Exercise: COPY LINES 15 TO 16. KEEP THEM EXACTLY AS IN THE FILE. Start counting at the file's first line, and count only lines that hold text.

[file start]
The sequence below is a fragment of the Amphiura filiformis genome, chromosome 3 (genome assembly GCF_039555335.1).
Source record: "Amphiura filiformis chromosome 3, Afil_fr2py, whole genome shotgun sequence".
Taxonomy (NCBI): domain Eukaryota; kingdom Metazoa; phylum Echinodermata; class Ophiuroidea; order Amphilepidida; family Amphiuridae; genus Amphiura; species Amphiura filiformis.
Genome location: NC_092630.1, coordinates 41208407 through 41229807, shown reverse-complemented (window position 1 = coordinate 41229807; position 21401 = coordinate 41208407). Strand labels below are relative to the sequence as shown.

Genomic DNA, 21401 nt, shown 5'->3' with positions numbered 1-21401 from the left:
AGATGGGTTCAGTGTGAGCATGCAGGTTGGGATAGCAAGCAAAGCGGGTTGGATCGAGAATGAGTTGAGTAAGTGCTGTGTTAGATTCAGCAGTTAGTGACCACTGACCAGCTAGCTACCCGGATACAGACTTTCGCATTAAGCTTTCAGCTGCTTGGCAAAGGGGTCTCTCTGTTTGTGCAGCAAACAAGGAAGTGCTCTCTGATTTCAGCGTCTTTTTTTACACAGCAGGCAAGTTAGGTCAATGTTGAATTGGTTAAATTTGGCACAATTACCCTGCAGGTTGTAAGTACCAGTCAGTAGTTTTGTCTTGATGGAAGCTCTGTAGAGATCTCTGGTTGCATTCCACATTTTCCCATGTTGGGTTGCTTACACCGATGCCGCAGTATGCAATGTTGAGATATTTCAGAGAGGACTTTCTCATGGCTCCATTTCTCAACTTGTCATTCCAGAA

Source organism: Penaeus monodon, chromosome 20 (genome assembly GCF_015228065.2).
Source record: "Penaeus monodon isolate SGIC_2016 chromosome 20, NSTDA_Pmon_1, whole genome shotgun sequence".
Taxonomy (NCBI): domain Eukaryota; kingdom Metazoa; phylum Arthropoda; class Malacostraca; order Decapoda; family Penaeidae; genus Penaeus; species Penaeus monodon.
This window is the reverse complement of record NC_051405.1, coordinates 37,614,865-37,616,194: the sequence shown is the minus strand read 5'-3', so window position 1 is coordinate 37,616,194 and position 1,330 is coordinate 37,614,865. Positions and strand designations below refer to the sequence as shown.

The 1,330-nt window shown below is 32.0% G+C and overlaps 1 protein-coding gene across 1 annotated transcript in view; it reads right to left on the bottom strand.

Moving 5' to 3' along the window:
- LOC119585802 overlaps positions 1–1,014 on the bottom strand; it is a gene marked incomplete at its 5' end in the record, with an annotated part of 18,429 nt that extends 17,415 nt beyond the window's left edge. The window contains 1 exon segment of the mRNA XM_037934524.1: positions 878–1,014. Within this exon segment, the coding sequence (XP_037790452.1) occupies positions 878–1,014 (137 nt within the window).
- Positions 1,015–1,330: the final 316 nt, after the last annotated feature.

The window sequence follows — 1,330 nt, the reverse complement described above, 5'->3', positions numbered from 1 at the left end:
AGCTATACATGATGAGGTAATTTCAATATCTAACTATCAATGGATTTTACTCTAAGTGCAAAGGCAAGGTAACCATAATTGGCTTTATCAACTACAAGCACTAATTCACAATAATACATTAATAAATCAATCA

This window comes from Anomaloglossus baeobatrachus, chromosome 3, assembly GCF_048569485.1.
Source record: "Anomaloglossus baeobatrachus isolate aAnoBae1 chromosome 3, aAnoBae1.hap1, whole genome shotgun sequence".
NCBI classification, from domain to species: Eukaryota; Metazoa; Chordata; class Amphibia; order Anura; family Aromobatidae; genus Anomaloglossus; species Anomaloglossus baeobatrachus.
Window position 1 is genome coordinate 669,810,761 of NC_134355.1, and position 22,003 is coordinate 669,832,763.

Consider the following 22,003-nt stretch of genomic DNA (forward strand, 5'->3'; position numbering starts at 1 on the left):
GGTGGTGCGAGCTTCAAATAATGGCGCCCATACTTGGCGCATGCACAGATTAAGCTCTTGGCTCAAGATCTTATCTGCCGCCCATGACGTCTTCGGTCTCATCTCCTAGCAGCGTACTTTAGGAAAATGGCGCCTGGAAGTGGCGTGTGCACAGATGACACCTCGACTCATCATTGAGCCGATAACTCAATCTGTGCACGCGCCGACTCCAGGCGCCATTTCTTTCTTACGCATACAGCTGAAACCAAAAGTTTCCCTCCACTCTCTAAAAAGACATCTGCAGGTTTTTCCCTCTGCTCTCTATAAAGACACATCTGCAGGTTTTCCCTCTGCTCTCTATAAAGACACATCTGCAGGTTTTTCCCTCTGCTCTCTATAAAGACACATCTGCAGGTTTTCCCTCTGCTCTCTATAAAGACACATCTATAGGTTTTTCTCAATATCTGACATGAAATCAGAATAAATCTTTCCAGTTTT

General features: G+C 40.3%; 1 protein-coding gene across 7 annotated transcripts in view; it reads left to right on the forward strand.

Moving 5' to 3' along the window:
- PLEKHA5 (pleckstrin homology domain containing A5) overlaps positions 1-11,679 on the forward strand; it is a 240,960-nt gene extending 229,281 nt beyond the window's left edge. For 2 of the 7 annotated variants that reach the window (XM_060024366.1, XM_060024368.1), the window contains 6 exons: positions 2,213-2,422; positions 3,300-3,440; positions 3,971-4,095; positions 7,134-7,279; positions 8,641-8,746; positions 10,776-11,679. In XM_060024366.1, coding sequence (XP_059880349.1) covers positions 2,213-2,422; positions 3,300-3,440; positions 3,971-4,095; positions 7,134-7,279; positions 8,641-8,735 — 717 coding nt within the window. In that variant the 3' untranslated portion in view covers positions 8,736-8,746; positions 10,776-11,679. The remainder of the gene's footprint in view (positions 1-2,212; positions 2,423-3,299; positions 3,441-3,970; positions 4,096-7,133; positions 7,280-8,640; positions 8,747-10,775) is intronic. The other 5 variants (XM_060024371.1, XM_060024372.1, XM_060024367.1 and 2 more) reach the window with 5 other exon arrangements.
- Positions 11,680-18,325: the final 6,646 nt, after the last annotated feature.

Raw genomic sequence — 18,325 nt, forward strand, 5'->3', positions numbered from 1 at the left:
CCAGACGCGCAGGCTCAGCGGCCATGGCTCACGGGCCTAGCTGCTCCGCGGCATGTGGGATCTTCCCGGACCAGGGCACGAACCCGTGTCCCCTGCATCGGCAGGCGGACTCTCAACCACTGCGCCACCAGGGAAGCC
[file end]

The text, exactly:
The window sequence follows — 1,330 nt, the reverse complement described above, 5'->3', positions numbered from 1 at the left end:
AGCTATACATGATGAGGTAATTTCAATATCTAACTATCAATGGATTTTACTCTAAGTGCAAAGGCAAGGTAACCATAATTGGCTTTATCAACTACAAGCACTAATTCACAATAATACATTAATAAATCAATCA